Brooke teen describes his inaugural experience

MEMORABLE EXPERIENCE — Colten Carbasho, a senior at Brooke High School, was among students from 30 countries who viewed the presidential inauguration from the National Mall as participants of the Envision Presidential Inauguration Leadership Summit. -- Contributed

WELLSBURG — A Brooke High School student who attended the presidential inauguration said while he saw some protestors, most of the spectators — including fellow teens participating in a leadership conference held last weekend in the nation’s capital — seemed to appreciate the historic event regardless of their political views.

“On Inauguration Day everyone seemed to feel ‘This is a once in a lifetime opportunity.’ Most people respected that and were happy to be there that day. I know I was,” said Colten Carbasho, who was one of about 2,500 teens from 30 countries who observed the ceremony while attending the Envision Presidential Inauguration Leadership Summit.

Carbasho said he saw about 10 protesters with signs while viewing the administration of the oath to President Donald Trump from the National Mall and learned later of others who expressed their opposition more violently elsewhere in the city.

“The rioting had no effect on our program,” he said.

Washington police officials have said the actions of several hundred protesters who smashed windows and vehicles with crowbars and rocks were an isolated incident compared to thousands of peaceful protesters who filled the capital that day.

BACK HOME — Colten Carbasho, a senior at Brooke High School, enjoyed seeing the Space Shuttle Discovery at the Smithsonian Air and Space Museum during a visit to Washington, D.C. last weekend for the Envision Presidential Inauguration Leadership Summit. -- Contributed

The disparity between the two approaches was among issues raised in a debate between CNN commentator Paul Begala and Fox News host Tucker Carlson that was held for teens attending the summit.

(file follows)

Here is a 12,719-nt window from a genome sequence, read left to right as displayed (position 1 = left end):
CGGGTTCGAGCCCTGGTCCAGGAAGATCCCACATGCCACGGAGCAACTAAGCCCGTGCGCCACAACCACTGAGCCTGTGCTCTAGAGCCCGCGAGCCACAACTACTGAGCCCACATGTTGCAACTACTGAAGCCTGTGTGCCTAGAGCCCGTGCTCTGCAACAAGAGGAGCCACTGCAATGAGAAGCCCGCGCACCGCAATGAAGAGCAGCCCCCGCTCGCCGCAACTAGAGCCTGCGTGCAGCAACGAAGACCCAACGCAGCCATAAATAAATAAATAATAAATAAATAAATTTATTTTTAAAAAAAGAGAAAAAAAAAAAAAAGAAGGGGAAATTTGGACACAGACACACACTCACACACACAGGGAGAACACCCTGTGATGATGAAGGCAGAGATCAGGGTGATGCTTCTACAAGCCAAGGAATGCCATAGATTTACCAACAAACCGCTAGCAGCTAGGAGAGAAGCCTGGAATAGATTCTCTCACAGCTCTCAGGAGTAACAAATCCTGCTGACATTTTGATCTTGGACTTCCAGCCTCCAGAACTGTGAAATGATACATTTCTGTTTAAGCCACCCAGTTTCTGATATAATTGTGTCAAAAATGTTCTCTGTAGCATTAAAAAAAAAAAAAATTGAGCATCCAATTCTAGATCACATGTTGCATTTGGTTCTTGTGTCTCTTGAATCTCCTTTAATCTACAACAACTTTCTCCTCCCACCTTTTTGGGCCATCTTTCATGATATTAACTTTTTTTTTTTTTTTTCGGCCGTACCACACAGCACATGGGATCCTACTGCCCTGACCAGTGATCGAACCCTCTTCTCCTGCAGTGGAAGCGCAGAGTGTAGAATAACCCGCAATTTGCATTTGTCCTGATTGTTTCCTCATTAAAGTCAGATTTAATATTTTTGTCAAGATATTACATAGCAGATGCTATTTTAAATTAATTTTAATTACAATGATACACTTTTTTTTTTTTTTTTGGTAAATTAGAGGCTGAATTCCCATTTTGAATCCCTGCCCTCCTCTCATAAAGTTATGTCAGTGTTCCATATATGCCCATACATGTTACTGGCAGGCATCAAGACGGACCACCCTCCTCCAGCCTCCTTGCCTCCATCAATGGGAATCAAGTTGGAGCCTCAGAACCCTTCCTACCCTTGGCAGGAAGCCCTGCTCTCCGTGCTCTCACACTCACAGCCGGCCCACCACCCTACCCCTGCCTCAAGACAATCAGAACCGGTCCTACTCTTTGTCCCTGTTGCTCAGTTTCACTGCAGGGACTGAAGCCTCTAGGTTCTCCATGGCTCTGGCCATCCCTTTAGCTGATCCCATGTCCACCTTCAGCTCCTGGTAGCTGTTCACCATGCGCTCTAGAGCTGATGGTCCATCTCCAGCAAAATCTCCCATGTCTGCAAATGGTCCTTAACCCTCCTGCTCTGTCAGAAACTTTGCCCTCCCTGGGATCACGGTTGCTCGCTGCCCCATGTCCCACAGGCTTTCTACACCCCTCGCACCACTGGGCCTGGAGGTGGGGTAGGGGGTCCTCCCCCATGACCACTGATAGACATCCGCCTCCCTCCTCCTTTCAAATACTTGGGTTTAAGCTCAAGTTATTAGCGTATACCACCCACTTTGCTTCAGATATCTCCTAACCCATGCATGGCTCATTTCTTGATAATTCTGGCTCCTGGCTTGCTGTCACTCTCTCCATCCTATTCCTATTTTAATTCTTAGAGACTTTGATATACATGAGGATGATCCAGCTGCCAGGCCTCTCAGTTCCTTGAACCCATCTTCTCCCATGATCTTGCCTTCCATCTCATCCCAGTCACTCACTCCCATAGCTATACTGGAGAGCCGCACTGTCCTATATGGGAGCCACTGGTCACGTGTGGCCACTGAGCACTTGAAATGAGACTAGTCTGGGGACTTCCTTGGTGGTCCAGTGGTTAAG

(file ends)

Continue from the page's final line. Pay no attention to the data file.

“That was probably my favorite panel,” said Carbasho, who noted the two differed and agreed on various issues. Among the latter was the opinion that Americans have become too politically polarized, failing to recognize those with opposite views as fellow Americans, he said.

The summit itself served to bring together teens of many backgrounds, who were encouraged to work together to find solutions to various problems. Carbasho met students from Canada, Puerto Rico, Europe, Australia, New Zealand and other countries.

“I believe every state was represented. It was an extremely diverse crowd,” he said.

Carbasho said he also enjoyed hearing from retired Gen. Colin Powell, who spoke of overcoming various obstacles through hard work.

He said another highlight was visiting the Smithsonian National Air and Space Museum.

“It was incredible, especially the Discovery (space shuttle). Seeing it in person, you really realize how huge and magnificent it is,” said Carbasho.

An essay revealing his interest in aerospace engineering and developing technology for spacecraft and land rovers helped the senior honors student to be selected for the conference.

The son of Thomas Carbasho of Wellsburg and Lara Friend of Follansbee, he has been accepted to West Virginia University.

Asked what else he will remember most about his experience, he recalled the group’s bus departing for the National Mall in the early morning and his view of the White House and the Washington Monument as the sun rose, casting an orange glow over each.

“It was really pretty,” he said.

“Being there on that day you felt an aura of power. There was something in the air, a feeling — I don’t know how to describe it –of awe.”

(Scott can be contacted at wscott@heraldstaronline.com.)

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